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Many of the rules for copying the Scriptures dealt with the character and heart of the scribe himself. A scribe had to speak and sing aloud each word as he wrote it. They washed their hands before each writing session, not just to make them clean, but rather to prepare the heart and mind for performing the holy act of writing the Word of God. They also prayed before each session. Writing a Torah is a "mitzvah," a holy act. Before writing "Jehovah," the name of God, the scribe had to clean the pen and wash their entire bodies in a "mikveh," a pool of natural running water. In writing the Scriptures, scribes were careful to show great reverence and respect, even centuries before the Hebrew Scriptures were canonized, showing that from the earliest times these writing were recognized as God’s Word.

To preserve the text of God’s Word from error, scribes also took numerous precautions. Even though most scribes had the Scriptures memorized, they were not allowed to write a single word from memory. They must use the "tikkun," or perfect text that was passed down from the generations before. Every word had to be checked against the older copy before and after it was written. Once the page of parchment was complete, the letters, words, and paragraphs had to be counted and be identical to the original document. Each letter had to be clear and legible, and no two letters could touch each other. If just one error occurred, the page had to be re-done.

Once a sheet of parchment was complete, it had to be checked by three rabbis before being sown with other parchment sheets into a complete Torah scroll. A complete torah scroll consists of about 250 parchment sheets and, if completely unrolled, can be up to 100 yards long! Even after the entire scroll was complete, however, it was reviewed again within thirty days. If one or two pages had errors, those errors could be corrected, and the scroll used, but if three or more parchment pages were found to contain errors, the entire scroll was unfit for use and had to be re-done!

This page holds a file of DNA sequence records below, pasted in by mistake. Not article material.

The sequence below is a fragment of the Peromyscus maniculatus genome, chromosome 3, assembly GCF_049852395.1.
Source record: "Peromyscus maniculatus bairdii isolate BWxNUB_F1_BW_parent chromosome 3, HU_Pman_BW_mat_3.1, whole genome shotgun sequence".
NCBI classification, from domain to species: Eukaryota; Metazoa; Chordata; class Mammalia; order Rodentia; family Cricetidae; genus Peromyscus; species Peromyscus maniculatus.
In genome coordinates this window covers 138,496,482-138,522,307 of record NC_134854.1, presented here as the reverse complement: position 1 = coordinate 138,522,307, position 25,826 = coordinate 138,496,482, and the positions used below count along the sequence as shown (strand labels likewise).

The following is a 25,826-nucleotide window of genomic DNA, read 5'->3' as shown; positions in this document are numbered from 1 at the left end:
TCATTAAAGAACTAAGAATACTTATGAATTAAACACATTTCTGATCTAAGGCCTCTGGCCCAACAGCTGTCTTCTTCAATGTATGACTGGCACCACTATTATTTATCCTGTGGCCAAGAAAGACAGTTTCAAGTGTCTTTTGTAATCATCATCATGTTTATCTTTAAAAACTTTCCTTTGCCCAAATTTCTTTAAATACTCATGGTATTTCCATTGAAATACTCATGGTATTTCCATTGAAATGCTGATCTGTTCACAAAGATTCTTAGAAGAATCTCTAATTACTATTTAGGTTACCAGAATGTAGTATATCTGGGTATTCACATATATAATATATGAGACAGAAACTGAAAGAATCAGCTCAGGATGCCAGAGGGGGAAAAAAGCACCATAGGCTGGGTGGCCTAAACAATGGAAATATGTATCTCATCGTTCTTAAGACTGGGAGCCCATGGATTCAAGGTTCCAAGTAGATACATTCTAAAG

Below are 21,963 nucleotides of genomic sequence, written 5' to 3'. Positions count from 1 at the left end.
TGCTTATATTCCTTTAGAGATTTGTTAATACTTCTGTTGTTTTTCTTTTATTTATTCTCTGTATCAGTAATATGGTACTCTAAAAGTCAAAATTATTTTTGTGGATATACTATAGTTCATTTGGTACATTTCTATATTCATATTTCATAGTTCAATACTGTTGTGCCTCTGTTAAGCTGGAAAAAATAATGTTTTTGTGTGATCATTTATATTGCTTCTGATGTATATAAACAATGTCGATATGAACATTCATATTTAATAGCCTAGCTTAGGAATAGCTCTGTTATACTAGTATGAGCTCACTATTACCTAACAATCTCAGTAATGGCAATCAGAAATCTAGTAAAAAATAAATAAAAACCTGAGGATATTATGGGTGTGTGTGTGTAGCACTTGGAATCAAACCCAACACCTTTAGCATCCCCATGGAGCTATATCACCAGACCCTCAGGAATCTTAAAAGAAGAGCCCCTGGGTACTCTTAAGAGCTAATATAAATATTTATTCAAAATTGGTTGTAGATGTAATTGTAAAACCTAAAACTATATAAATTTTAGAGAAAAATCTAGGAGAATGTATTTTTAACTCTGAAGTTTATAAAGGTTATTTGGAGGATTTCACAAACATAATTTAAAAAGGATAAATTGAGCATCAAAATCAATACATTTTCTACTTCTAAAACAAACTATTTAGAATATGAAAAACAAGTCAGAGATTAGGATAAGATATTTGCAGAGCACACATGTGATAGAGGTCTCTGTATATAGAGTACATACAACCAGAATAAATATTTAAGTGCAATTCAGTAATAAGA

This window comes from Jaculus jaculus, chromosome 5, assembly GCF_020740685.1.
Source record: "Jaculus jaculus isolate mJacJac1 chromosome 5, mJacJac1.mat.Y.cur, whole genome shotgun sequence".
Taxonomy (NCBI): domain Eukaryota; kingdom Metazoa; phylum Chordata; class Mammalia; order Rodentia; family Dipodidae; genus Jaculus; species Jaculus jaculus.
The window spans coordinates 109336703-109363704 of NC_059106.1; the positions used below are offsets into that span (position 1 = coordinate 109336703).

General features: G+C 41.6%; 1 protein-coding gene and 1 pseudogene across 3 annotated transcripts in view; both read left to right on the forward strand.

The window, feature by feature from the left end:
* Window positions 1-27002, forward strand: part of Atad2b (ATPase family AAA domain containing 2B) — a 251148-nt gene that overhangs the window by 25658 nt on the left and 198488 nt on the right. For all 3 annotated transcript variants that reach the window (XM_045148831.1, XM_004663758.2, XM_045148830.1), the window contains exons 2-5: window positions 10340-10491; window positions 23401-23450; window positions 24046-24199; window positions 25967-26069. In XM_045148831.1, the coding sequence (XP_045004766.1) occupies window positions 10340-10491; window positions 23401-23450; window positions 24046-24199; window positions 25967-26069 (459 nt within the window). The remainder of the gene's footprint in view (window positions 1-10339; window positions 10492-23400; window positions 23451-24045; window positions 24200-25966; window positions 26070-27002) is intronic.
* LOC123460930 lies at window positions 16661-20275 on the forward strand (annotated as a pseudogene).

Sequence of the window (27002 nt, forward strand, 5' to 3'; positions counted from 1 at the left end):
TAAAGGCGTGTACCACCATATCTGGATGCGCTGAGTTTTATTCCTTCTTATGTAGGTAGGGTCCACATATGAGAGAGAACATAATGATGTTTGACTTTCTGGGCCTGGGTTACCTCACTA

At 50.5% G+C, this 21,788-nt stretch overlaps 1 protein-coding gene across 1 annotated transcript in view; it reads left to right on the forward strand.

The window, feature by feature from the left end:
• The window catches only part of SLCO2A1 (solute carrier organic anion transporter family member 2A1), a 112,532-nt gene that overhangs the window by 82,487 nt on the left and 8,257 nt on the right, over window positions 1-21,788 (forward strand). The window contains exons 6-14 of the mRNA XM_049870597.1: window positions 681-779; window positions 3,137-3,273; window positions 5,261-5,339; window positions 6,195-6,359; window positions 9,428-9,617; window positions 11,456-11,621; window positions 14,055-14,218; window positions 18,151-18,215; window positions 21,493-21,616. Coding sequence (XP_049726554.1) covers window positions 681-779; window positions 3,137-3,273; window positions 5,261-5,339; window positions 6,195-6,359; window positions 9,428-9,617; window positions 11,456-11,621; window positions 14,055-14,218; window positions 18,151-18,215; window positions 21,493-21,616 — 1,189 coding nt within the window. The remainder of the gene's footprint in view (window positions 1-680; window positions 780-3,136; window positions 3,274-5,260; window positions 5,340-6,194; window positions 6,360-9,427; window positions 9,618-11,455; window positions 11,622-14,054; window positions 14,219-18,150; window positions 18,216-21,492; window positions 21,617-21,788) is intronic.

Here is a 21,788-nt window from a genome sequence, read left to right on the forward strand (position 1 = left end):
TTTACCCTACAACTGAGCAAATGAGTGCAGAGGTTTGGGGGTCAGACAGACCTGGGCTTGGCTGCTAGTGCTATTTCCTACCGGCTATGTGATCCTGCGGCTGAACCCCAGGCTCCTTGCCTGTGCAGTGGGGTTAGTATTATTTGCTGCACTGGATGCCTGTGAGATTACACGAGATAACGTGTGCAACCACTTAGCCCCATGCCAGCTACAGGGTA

An old and worn scroll was discontinued from use because of the possibility of someone using it to make a copy, and thereby making a mistake because of faded or smudged letters. Since the Jews never destroyed any document containing God’s Word, they were stored or buried in a special hiding place called a "genizah," usually under or within a synagogue or Jewish cemetery.

 

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The Bible Preserved and Passed Down: Ancient Times

Man was given the responsibility to both preserve the text of God's Word from error, while at the same time making copies of the Scriptures to share with all people and pass down to future generations. There was a constant tension between carefully guarding the text against errors (called variants) for future generations, and widely distributing it for people of the current day to learn and understand. In the years before Christ, God chose the Jewish people for this task, and the Jewish scribes were the most faithful in all of human history to find and maintain a balance between these two responsibilities concerning the Word of God.

 

Were the scribes truly accurate in copying the Scriptures? Over the centuries, how many errors had crept into the text of the Old Testament? History would prove that the scribes’ methods were extremely accurate. Many centuries of copying had passed when a young boy exploring in the hills of Southern Israel made the greatest archeological find of the twentieth century- a find that proved to skeptics the accuracy of the Scriptures we have today. This find was a group of caves with ancient buried parchments of the Hebrew Scriptures and other ancient writings, known as the Dead Sea Scrolls.